Although the U.S. Supreme Court in AT&T Mobility LLC v. Concepcion found that the Federal Arbitration Act preempted California’s Discover Bank rule, which invalidated class action waivers in arbitration agreements in consumer adhesion contracts, California’s Second Appellate District has split on whether Concepcion applies to a similar California rule established in Gentry. One division of the District has followed the lead of the federal courts in California and found that Concepcion overruled Gentry. Another division has taken a contrary and unsupportable view. This debate within the Second Appellate District will be resolved when the California Supreme Court decides Iskanian.
While the U.S. Supreme Court’s decision in AT&T Mobility LLC v. Concepcion, 131 S.Ct. 1740 (2011), is more than a year and a half old, California state courts continue to inconsistently apply that decision to entrenched California case law concerning the enforceability of arbitration provisions. Concepcion held that the Federal Arbitration Act (“FAA”) preempted the rule established in Discover Bank v. Superior Court, 36 Cal.4th 148 (2005), which found that class action waivers in arbitration provisions contained in consumer adhesion contracts were unconscionable and thus unenforceable. (See “U.S. Supreme Court Gives Green Light to Class Action Waivers in Consumer Contracts.”)
A case on point is the November 26th decision by the California Court of Appeal for the Second Appellate District, Division One in Franco v. Arakelian Enterprises, Inc., No. B232583, ___ Cal.Rptr.3d ___ [2012 WL 5898063] (“Franco II”). There, the court considered the viability of the four-factor inquiry established in Gentry v. Superior Court, 42 Cal.4th 443 (2007), in the employment arena to determine whether a class action waiver is enforceable in light of Concepcion. The court found that Gentry survived Concepcion, which is squarely at odds with another decision by the Second Appellate District—but from Division Two—in Iskanian v. CLS Transportation Los Angeles, LLC, 206 Cal.App.4th 949 (2012). In fact, the California Supreme Court granted review of Iskanian on September 19, 2012, and one of the issues presented is whether or not Concepcion impliedly overruled Gentry with respect to contractual class action waivers in the context of non-waiveable labor law rights. Franco II undoubtedly will be appealed and either will be considered at the same time as Iskanian or will be subject to a grant and hold until after Iskanian is decided.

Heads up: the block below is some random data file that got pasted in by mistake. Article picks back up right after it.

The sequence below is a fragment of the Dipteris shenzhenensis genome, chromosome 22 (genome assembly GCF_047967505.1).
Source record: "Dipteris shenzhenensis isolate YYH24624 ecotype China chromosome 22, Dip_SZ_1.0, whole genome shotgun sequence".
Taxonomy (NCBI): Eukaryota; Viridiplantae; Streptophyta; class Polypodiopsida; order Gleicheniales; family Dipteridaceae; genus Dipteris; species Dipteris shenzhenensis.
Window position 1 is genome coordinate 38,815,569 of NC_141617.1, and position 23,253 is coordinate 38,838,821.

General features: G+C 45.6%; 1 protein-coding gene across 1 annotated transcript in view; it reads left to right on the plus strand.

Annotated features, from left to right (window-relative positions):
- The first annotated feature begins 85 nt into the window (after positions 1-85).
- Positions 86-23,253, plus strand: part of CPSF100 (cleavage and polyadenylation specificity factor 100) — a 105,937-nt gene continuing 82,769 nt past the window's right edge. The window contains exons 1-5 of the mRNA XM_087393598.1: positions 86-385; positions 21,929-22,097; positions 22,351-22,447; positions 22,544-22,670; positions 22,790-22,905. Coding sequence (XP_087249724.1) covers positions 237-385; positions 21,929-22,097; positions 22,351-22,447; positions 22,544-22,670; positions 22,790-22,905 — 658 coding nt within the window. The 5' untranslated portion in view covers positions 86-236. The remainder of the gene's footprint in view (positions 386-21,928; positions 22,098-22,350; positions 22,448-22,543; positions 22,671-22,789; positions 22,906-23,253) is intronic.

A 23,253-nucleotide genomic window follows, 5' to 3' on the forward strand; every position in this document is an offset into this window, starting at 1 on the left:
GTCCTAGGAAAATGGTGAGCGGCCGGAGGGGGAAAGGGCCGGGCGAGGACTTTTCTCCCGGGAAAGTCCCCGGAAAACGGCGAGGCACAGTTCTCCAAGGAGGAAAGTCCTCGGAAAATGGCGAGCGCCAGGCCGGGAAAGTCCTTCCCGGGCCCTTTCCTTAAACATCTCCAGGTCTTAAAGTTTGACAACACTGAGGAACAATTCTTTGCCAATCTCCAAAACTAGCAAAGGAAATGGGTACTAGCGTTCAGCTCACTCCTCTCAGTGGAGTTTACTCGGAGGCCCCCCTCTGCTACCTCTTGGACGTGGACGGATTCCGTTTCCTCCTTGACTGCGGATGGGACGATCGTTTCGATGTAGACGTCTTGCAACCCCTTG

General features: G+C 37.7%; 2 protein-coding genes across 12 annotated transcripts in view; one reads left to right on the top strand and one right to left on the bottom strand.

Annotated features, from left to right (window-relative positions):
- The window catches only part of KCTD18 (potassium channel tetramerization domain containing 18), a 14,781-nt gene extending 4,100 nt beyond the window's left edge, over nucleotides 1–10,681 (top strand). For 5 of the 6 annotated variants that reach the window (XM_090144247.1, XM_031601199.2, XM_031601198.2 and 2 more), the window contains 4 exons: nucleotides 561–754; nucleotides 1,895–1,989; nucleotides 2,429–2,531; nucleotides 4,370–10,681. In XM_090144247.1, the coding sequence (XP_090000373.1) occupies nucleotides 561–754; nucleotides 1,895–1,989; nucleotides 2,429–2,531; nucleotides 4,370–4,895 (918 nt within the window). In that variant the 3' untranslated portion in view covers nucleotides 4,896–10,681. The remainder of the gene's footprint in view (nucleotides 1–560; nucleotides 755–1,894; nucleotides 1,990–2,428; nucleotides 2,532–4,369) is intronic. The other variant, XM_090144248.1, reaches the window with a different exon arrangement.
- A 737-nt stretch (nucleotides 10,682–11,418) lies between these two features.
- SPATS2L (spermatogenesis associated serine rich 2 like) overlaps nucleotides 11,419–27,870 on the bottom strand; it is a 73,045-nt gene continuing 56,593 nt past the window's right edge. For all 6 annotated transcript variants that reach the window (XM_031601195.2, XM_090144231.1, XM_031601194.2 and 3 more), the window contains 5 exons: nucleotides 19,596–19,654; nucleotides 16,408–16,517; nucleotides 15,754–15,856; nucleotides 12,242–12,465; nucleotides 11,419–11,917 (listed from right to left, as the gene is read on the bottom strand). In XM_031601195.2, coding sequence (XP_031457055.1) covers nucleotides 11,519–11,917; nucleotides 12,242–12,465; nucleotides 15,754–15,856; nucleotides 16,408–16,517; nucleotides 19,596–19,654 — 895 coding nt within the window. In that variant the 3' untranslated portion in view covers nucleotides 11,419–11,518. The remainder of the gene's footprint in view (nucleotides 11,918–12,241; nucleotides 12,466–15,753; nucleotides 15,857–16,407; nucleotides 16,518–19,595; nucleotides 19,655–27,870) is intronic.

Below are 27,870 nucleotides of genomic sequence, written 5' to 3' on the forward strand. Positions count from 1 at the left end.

In addition to being directly contrary to another decision from the Second Appellate District, the Franco II decision is not persuasive. The court’s conclusion revolves around its characterization of the Gentry test as “set[ting] forth several factors to be applied on a case-by-case basis to determine whether a class action waiver precludes employees from vindicating their statutory rights.” Franco II, 2012 WL 5898063, at *1. The court then contends that Concepcion only prohibits “a categorical rule against class action waivers” and leaves intact case-by-case multi-factor tests. Id. However, the Discover Bank rule was not “categorical” but depended upon the determination of several case-by-case factors such as whether or not “the disputes between the contracting parties predictably involve small amounts of damages” and whether or not there are allegations that “the party with the superior bargaining power has carried out a scheme to deliberately cheat large numbers of consumers out of small sums of money.” See Discover Bank, 36 Cal.4th at 162 - 63. Moreover, Concepcion itself neither created a dichotomy between “categorical” and “case-by-case” rules nor concluded that the FAA only preempted the former.
It is no wonder then that Franco II flies in the face of decisions by eight different U.S. District Court Judges in California who have held that Concepcion, in overruling Discover Bank, effectively overruled Gentry. See Steele v. Am. Mortgage Mgmt. Servs., No. 2:12-cv-00085 WBS JFM, 2012 WL 5349511 (E.D. Cal. Oct. 26, 2012) (Shubb, J.); Valle v. Lowe’s HIW, Inc., No. 11-1489-SC, 2012 WL 4466523 (N.D. Cal. Aug. 30, 2012) (Conti, J.); Morvant v. P.F. Chang’s China Bistro, Inc., No. 11-CV-05405 YGR, 2012 WL 1604851 (N.D. Cal. May 7, 2012) (Gonzalez Rogers, J.); Jasso v. Money Mart Express, Inc., No. 11-CV-5500 YGR, 2012 WL 1309171 (N.D. Cal. April 13, 2012) (Gonzalez Rogers, J.); Sanders v. Swift Trans. Co. of Ariz., LLC, 843 F. Supp. 2d 1033 (N.D. Cal. 2012) (Cousins, J.); Lewis v. UBS Fin. Servs., Inc., 818 F. Supp. 2d 1161 (N.D. Cal. 2011) (Armstrong, J.); Murphy v. DirecTV, Inc., No. 2:07-cv-06465-JHN-VBKx, 2011 WL 3319574 (C.D. Cal. Aug. 2, 2011) (Nguyen, J.); Morse v. ServiceMaster Global Holdings Inc., No. C 10-00628 SI, 2011 WL 3203919 (N.D. Cal. July 27, 2011) (Illston, J.); Zarandi v. Alliance Data Sys. Corp., No. CV 10-8309 DSF (JCGx), 2011 WL 1827228 (C.D. Cal. May 9, 2011) (Fischer, J.). Indeed, there has been only one California District Court decision to the contrary. See Plows v. Rockwell Collins, Inc., 812 F. Supp. 2d 1063 (C.D. Cal. 2011) (Carter, J.).
Franco II demonstrates the continuing hostility of California state courts to the enforcement of class action waivers in arbitration agreements. Although Franco II’s reasoning is incorrect, it will take several years for these issues to percolate through the appellate courts. While several decisions construing Concepcion likely will come down at the Ninth Circuit, the California Supreme Court, and the U.S. Supreme Court in the next two years, in the interim, companies need to anticipate some inconsistent results in California state courts until these issues have been ironed out.